Economy Forces Adults To Get GEDs, Diplomas
Thursday, January 15, 2009
Education officials in the Poway Unified School District say there's a silverlining to all the bad economic news -- more adults are heading back to school to get their General Educational Development degree or high school diploma. KPBS Reporter Ana Tintocalis has more.
(Photo: Adult education student Sarah Gardella studies English to take her GED test at the PowayAdultSchool. Ana Tintocalis/KPBS)
Every year the Poway Adult School holds what's called Drop-In Day for teenagers and adults who dropped out of high school. It's their chance to get free counseling to get their academic life back on track. Maria Lopez is mother of two from Mexico. She says she needs a GED so she can earn more money. Lopez worries about the coursework.
Lopez: I don't know how hard it is. But I need to try. I have to pay my bills and everything, my house.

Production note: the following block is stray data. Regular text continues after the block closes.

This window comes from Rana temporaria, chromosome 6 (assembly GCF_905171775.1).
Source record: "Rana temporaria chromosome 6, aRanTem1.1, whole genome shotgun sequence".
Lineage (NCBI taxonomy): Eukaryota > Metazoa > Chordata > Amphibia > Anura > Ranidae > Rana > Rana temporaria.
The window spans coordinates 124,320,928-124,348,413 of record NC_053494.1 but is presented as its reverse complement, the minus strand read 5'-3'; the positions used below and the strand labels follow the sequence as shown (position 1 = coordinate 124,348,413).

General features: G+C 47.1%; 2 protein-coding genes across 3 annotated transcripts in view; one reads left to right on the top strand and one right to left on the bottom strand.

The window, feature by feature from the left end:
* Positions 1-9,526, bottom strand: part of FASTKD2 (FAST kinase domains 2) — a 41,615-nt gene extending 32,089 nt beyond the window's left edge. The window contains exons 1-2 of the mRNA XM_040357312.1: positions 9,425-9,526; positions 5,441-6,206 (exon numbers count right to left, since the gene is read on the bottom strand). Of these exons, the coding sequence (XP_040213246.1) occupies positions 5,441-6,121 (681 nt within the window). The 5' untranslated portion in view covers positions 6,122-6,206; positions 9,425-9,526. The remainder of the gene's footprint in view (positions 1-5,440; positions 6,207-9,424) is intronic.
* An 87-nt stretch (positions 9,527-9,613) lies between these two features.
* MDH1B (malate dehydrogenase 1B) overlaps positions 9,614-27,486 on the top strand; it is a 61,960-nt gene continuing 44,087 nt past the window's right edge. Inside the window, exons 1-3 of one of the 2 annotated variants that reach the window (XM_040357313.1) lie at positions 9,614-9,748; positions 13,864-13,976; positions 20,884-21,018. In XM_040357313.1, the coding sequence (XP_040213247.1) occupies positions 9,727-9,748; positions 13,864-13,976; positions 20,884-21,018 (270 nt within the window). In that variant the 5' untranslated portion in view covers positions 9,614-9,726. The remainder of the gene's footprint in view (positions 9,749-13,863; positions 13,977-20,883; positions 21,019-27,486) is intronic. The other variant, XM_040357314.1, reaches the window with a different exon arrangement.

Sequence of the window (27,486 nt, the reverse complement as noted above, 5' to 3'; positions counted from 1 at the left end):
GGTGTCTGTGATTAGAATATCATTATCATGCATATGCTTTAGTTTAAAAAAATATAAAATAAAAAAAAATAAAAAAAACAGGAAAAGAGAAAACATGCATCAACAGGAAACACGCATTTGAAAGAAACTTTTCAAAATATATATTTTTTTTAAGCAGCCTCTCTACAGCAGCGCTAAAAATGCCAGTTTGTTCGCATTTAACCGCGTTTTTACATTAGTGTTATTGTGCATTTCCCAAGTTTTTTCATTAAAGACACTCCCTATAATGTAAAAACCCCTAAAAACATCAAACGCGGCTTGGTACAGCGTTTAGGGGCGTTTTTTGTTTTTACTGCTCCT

Lopez is not alone. Adult school counselors expect Drop-In Day numbers to double this year.
Assistant principal David Boulware says that's because the bad economy is complicating job searches.
Boulware: With the economy, the competition for jobs is tougher. They're (adult education students) are realizing it. And they're finding out they can't go anywhere without this education completed. Its just harder, even for lower paying jobs. Competition is such that people are hiring people who have this education.
And Boulware says employers are being even more selective, favoring a high school diploma over a GED. Twenty-five-year-old Pierre Penaloza dropped out of high school as a freshman to help his mom pay the bills. Now he's hoping a diploma will help him earn a better job and more respect.
Penaloza: I had to start high school from zero here. So (the counselors) said, 'GED...six months or high school diploma...about two years.' So I decided high school diploma. Because you realize that you don't have the respect of people.
Educators say 98 percent of students who go through Poway Unified's adult ed program get their GED. But they say while the demand for adult education is going up, the services they offer could be going down as a result of proposed state budget cuts.
Ana Tintocalis, KPBS News.
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